Isle of Man approves law to avoid EU blacklist
Credit: International Investment
The Isle of Man’s parliament has approved tax legislation that will allow the jurisdiction to avoid being put on the European Union’s blacklist.
Tynwald gave the green light this week to the Income Tax (Substance Requirements) Order 2018. This means that from January 2019, companies engaging in “relevant activities” will have to demonstrate that they meet specific substance requirements, to avoid sanctions.
Its focus will be on business sectors identified by the EU including banking, insurance, shipping, fund management, finance and leasing, headquartering, holding companies, distribution and service centres and intangible property.
This Order follows a comprehensive review that was carried out by the EU Code of Conduct Group on Business Taxation (COCG) in order to assess over 90 jurisdictions, including the Isle of Man (IOM) against standards of tax transparency, fair taxation and compliance with anti-BEPS (base-erosion profit shifting).
The review process took place in 2017 and although the COCG were satisfied that the IOM met the standards for tax transparency and compliance with anti-BEPS measures, the COGC raised concerns that the IOM, and other Crown Dependencies did not have “a legal substance requirement for entities doing business in or through the jurisdiction.”
The Isle of Man is currently on the EU’s greylist of jurisdictions that have committed to undertake specific reforms to their tax practices before the end of the year. Without this Order it would have been placed on a blacklist and faced sanctions as well as reputational damage.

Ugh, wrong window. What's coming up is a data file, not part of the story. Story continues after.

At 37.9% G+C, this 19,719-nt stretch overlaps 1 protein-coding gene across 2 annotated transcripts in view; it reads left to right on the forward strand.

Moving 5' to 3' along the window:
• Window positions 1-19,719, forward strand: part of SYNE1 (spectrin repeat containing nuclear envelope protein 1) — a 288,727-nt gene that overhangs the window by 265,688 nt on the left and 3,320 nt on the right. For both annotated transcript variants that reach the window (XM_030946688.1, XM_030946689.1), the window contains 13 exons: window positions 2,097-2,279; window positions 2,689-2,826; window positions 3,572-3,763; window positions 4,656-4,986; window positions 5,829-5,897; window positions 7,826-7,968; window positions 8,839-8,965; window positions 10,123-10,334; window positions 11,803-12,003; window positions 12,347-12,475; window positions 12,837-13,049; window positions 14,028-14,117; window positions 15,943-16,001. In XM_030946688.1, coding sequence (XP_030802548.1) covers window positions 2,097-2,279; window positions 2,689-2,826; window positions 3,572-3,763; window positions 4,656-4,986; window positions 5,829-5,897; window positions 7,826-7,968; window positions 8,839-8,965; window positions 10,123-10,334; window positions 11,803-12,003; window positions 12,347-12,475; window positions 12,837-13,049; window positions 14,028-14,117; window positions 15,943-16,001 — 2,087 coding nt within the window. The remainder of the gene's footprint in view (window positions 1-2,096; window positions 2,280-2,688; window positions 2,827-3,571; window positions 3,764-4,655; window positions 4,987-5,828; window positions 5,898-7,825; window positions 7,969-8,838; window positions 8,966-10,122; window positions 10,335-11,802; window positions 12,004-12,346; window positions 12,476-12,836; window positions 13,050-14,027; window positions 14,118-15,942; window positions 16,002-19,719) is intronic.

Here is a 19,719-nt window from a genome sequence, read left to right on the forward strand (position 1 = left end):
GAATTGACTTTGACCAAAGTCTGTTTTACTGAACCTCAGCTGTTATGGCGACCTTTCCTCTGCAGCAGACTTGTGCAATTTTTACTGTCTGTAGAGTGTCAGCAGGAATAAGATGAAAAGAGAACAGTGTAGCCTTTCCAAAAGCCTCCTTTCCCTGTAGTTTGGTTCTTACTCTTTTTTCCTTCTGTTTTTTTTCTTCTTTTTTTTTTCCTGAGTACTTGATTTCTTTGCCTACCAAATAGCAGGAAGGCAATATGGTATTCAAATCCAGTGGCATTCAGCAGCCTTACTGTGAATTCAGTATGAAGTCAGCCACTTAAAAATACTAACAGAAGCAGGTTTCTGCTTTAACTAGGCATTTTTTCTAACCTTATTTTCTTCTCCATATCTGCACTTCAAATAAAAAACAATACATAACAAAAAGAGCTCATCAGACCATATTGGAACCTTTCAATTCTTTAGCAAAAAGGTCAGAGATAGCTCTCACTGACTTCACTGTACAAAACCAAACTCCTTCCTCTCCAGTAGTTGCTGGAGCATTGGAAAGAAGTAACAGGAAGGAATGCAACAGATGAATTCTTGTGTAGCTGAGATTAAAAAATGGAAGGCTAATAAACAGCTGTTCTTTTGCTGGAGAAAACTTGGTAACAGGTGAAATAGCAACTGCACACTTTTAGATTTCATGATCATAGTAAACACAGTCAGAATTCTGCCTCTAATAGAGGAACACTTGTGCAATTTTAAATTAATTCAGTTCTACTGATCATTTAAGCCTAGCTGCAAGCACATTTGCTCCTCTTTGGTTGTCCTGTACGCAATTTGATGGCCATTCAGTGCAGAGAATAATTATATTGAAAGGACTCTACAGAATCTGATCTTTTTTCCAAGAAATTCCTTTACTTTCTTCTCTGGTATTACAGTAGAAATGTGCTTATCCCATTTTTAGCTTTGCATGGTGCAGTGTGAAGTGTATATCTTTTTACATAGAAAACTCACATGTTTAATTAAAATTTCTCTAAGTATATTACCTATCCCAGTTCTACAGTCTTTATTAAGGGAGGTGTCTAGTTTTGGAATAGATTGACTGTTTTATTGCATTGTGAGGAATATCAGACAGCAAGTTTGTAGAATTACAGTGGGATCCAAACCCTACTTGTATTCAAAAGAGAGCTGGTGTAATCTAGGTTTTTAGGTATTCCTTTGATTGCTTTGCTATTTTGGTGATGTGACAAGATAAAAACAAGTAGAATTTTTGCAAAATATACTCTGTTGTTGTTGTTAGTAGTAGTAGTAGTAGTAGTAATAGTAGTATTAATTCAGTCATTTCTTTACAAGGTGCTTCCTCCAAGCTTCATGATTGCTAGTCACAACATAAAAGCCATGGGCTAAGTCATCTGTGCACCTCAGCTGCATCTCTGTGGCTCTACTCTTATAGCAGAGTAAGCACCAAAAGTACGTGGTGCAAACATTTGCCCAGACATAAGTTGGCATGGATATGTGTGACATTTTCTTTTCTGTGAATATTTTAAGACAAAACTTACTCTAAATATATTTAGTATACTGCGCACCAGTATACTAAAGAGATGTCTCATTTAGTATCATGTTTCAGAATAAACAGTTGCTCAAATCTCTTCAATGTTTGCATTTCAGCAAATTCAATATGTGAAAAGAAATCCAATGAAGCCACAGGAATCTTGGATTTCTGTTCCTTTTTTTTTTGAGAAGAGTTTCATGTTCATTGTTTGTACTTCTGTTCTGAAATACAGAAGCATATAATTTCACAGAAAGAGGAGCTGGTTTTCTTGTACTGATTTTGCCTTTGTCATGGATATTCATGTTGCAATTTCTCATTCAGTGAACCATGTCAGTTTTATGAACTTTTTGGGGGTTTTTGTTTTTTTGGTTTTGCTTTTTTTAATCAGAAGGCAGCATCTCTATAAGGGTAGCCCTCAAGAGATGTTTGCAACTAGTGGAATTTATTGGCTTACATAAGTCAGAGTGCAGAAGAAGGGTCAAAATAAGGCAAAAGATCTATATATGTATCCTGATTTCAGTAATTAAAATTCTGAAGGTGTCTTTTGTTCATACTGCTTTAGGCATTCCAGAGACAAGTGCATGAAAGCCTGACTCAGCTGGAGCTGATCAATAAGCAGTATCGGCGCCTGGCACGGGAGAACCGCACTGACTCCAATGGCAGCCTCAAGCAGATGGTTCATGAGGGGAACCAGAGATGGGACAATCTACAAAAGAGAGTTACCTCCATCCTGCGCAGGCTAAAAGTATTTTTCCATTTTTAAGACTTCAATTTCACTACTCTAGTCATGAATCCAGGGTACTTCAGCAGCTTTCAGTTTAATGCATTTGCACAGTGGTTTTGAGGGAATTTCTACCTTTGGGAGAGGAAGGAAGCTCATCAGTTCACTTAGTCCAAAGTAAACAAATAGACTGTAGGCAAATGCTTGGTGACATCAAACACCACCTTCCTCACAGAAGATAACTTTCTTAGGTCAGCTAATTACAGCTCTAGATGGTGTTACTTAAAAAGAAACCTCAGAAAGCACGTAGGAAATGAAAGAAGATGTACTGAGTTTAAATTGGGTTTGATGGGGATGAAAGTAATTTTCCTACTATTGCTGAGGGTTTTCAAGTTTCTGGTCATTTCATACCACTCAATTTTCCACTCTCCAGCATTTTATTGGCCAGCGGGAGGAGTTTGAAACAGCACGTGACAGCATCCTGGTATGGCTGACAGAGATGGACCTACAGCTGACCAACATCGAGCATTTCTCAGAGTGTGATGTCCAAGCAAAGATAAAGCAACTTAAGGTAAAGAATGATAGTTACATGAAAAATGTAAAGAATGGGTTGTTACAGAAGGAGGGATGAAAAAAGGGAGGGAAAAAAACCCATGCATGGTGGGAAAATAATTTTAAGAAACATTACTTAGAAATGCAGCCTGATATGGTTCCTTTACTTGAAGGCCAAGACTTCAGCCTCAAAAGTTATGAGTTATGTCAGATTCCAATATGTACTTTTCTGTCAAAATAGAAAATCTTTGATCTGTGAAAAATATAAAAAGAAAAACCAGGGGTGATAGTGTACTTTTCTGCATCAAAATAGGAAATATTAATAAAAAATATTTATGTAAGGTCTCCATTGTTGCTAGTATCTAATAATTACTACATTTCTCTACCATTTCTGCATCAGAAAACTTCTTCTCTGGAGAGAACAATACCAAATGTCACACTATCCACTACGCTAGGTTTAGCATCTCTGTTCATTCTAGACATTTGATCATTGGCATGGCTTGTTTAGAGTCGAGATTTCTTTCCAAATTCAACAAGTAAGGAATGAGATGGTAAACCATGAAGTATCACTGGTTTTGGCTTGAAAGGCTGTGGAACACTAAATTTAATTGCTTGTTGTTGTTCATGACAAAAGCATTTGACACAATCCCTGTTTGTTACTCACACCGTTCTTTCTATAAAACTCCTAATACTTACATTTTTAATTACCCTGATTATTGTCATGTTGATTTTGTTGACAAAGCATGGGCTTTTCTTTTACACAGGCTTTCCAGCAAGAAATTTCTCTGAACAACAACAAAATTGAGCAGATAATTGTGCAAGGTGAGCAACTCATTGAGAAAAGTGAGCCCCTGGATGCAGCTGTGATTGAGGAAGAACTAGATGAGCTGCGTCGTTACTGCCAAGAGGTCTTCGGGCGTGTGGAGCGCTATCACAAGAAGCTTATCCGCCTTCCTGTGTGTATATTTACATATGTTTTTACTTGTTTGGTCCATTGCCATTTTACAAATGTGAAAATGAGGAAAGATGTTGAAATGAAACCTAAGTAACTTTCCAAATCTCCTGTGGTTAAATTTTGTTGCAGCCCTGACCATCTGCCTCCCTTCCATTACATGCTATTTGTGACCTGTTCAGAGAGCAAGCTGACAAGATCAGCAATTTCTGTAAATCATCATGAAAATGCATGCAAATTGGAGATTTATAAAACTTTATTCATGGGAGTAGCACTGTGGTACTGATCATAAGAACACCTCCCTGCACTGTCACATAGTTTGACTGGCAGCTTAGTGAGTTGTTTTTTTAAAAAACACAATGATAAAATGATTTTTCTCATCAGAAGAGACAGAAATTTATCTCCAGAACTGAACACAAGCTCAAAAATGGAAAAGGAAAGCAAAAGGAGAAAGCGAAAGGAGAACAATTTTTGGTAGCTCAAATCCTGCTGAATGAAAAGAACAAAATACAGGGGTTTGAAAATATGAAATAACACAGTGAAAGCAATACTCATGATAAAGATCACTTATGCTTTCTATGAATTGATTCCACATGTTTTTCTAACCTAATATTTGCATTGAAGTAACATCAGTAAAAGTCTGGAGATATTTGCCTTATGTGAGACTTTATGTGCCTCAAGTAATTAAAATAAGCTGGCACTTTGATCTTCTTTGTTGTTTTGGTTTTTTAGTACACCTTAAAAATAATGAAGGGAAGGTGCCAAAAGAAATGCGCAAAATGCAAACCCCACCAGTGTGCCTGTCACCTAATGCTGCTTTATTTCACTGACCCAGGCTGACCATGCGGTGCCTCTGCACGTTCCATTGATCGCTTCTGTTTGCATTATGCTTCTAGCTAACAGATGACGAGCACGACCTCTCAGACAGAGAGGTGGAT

The legislation will require companies that are tax resident in the Isle of Man and which operate in these business sectors to demonstrate a minimum level of substance here.
Substance requirements are set out in the legislation and some of the requirements vary according to the business sector.
The EU list, first published in December 2017, was divided into three sections: cooperative jurisdictions, non-cooperative jurisdictions and jurisdictions that had undertaken to modify their tax regimes to comply with the rules set by the Code of Conduct Group (CCG).
Many of these greylisted jurisdictions operate tax transparency regimes that are at least as good as the white-listed ‘cooperative’ jurisdictions, but fell foul of the CCG’s additional criterion that businesses should only be granted tax residence in a jurisdiction once they demonstrate they have adequate economic substance there.
The blacklist is to be revised at the end of this year.